The UK’s transition to high-efficiency low carbon buildings

           Carbon and Climate

Published immediately prior to the UK’s Net Zero Strategy, the Heat and Buildings Strategy sets out the government’s plan to significantly cut carbon emissions from the UK’s 30 million homes and workplaces in ‘a simple, low-cost and green way’.

The Heat and Buildings Strategy, published on 19 October, builds on the commitments made in the  2018 Clean Growth: Transforming Heating review, the Energy White Paper and 10 Point Plan. It aims to set out the strategic decisions that need to be taken in the coming decades in order to reach net zero by 2050. Like the transition to electric vehicles, decarbonising residential, commercial, industrial and public sector buildings will be a gradual transition, which will start by incentivising consumers and driving down costs.  Gradual as it may be, it is no mean feat: heating these buildings contributes to almost a quarter of all UK emissions.

The majority of buildings still rely on burning high-carbon fossil fuels for heating, hot water and cooking and have low thermal efficiency, which means that much of the heat generated is wasted. Achieving net zero means improving buildings’ fabric efficiency, changing the way we heat and cool our buildings, and improving the performance of energy-related products. It will involve large-scale transformation and wide-ranging change to energy systems and markets, including the development of UK-based, green industrial capability and capacity. It may be ‘green’, but is it really ‘simple’ and ‘low-cost’? Most certainly it will require a combination of cutting-edge technologies and innovative consumer options.

The Heat and Buildings Strategy suggests we can achieve the decarbonisation of buildings through:

  • Improving the energy efficiency of buildings; and
  • Switching high-carbon sources of heat and cooling to low-carbon alternatives (e.g. electrification of heat for buildings using hydronic air-to-water or ground-to-water heat pumps), heat networks and potentially switching the natural gas in the grid to low-carbon hydrogen.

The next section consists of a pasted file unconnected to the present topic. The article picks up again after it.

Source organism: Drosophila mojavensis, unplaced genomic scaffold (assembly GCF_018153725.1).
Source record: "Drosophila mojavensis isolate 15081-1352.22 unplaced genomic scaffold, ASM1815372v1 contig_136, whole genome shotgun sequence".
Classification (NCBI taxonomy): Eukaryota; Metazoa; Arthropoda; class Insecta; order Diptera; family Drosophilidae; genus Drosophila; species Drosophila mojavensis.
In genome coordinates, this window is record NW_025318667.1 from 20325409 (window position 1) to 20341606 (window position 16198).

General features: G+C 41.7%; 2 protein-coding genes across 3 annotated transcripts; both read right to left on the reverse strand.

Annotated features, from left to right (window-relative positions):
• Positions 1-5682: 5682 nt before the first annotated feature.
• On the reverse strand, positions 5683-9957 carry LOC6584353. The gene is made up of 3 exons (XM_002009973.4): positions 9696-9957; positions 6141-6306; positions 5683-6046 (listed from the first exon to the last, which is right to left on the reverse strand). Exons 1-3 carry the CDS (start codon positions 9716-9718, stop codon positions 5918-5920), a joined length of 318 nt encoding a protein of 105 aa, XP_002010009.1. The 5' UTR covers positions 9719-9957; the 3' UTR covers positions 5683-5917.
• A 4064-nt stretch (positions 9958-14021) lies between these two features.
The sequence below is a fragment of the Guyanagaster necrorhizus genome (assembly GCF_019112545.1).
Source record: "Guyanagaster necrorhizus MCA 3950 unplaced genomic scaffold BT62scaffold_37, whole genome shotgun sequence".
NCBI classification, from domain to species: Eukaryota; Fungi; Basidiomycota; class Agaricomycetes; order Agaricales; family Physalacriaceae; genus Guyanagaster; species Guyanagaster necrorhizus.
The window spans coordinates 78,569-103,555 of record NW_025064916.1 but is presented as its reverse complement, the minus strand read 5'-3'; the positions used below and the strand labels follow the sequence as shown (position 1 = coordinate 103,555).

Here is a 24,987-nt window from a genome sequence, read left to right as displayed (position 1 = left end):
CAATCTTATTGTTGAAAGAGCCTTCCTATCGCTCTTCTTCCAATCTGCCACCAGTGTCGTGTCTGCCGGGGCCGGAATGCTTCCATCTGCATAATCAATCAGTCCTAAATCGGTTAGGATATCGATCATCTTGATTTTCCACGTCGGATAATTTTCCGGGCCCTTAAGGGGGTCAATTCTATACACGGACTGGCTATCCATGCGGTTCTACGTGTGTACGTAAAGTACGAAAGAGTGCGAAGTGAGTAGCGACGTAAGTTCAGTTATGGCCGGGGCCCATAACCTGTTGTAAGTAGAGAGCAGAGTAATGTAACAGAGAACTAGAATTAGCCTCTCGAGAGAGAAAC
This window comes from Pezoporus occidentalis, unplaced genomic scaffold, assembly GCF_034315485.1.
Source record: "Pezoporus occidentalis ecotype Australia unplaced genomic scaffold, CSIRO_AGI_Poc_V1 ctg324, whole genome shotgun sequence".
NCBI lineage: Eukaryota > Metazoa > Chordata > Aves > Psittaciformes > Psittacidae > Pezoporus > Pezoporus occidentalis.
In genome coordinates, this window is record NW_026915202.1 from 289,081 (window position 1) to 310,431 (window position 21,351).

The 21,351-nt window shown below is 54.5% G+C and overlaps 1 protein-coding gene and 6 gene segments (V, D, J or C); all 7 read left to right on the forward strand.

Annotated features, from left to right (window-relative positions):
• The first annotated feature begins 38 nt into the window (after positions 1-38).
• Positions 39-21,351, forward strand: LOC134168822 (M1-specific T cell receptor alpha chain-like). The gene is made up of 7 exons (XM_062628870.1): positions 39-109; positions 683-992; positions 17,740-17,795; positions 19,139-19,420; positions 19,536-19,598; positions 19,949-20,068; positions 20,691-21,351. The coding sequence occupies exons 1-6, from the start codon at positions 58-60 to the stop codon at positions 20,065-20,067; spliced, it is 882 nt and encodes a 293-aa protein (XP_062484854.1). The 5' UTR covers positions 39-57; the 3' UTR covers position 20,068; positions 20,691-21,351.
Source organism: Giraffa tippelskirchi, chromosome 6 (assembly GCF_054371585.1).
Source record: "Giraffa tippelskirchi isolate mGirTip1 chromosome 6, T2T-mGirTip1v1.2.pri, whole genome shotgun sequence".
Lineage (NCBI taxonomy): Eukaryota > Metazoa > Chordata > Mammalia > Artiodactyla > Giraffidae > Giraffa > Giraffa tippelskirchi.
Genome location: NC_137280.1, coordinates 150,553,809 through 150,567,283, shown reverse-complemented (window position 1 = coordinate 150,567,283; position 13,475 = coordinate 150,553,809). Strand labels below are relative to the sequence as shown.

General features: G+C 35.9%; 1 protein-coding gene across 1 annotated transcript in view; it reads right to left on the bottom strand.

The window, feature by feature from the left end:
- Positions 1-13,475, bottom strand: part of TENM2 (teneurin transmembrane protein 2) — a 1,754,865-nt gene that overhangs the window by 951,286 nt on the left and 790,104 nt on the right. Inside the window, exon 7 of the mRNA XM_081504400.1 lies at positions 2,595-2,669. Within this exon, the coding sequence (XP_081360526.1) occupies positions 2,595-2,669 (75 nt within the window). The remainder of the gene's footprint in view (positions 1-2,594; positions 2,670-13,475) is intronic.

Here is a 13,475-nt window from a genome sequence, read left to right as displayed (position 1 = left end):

Benefits of decarbonising our building stock

The Strategy suggests that decarbonising buildings will provide a major economic stimulus, creating new highly skilled jobs (240,000 by 2035), products, markets, and supply chains in the UK, fit for a net zero future. The benefits of more efficient, low-carbon buildings for consumers are clear: smarter, better performing buildings, reduced energy bills and healthier more comfortable environments. Furthermore, as the global market for low carbon heat, smart products, and energy efficiency grows, the government suggests that UK businesses can make use of export opportunities in sectors where we have developed a particular knowledge, experience and expertise.

Policy commitments

In order to address the carbon emissions produced in heating and powering our homes, workplaces and public buildings, the strategy details the government’s commitment to:

  • Increase the use of smart technologies;
  • Improve energy-related product policies;
  • Set minimum standards for existing homes and new builds;
  • Invest in research and development to drive innovation, improve data collection, and inform policies;
  • Move to a performance-based rating for large and complex commercial and industrial buildings to improve building energy performance;
  • Stimulate and grow heat pump, heat networks, and green finance markets;
  • Continue to research technologies which may play a smaller role in decarbonisation, such as hybrid heat pumps and bioenergy heating systems;
  • Drive cost reduction and innovation in energy efficient and low-carbon technologies;
  • Take a whole-buildings and whole-system approach to ensure decisions at any level are not made in isolation (e.g. improvements to energy performance and use of low-carbon sources of heat and cooling are considered together);